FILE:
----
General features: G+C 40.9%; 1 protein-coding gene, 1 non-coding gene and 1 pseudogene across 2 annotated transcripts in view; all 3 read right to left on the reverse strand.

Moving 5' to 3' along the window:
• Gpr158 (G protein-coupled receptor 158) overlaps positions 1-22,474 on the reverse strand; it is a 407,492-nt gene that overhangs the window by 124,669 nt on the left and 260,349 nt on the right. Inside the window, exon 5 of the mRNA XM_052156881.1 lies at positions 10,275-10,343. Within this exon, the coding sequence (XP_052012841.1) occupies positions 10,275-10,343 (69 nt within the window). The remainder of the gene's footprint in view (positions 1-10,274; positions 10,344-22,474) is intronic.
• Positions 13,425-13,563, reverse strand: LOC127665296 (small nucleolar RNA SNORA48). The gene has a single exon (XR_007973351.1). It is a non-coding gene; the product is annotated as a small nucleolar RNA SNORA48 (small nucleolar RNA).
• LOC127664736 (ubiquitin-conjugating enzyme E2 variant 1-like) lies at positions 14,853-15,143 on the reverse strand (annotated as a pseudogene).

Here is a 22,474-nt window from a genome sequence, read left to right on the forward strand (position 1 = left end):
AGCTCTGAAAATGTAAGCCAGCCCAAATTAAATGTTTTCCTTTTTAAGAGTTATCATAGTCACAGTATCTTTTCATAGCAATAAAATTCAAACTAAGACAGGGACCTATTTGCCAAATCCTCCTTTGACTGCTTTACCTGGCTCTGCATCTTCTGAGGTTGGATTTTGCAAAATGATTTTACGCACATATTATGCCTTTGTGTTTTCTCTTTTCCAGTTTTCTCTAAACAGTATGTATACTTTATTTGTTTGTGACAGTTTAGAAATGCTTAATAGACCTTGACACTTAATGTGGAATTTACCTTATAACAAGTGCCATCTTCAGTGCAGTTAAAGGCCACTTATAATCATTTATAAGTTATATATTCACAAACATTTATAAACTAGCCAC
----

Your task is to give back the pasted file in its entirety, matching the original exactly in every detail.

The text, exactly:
General features: G+C 40.9%; 1 protein-coding gene, 1 non-coding gene and 1 pseudogene across 2 annotated transcripts in view; all 3 read right to left on the reverse strand.

Moving 5' to 3' along the window:
• Gpr158 (G protein-coupled receptor 158) overlaps positions 1-22,474 on the reverse strand; it is a 407,492-nt gene that overhangs the window by 124,669 nt on the left and 260,349 nt on the right. Inside the window, exon 5 of the mRNA XM_052156881.1 lies at positions 10,275-10,343. Within this exon, the coding sequence (XP_052012841.1) occupies positions 10,275-10,343 (69 nt within the window). The remainder of the gene's footprint in view (positions 1-10,274; positions 10,344-22,474) is intronic.
• Positions 13,425-13,563, reverse strand: LOC127665296 (small nucleolar RNA SNORA48). The gene has a single exon (XR_007973351.1). It is a non-coding gene; the product is annotated as a small nucleolar RNA SNORA48 (small nucleolar RNA).
• LOC127664736 (ubiquitin-conjugating enzyme E2 variant 1-like) lies at positions 14,853-15,143 on the reverse strand (annotated as a pseudogene).

Here is a 22,474-nt window from a genome sequence, read left to right on the forward strand (position 1 = left end):
AGCTCTGAAAATGTAAGCCAGCCCAAATTAAATGTTTTCCTTTTTAAGAGTTATCATAGTCACAGTATCTTTTCATAGCAATAAAATTCAAACTAAGACAGGGACCTATTTGCCAAATCCTCCTTTGACTGCTTTACCTGGCTCTGCATCTTCTGAGGTTGGATTTTGCAAAATGATTTTACGCACATATTATGCCTTTGTGTTTTCTCTTTTCCAGTTTTCTCTAAACAGTATGTATACTTTATTTGTTTGTGACAGTTTAGAAATGCTTAATAGACCTTGACACTTAATGTGGAATTTACCTTATAACAAGTGCCATCTTCAGTGCAGTTAAAGGCCACTTATAATCATTTATAAGTTATATATTCACAAACATTTATAAACTAGCCAC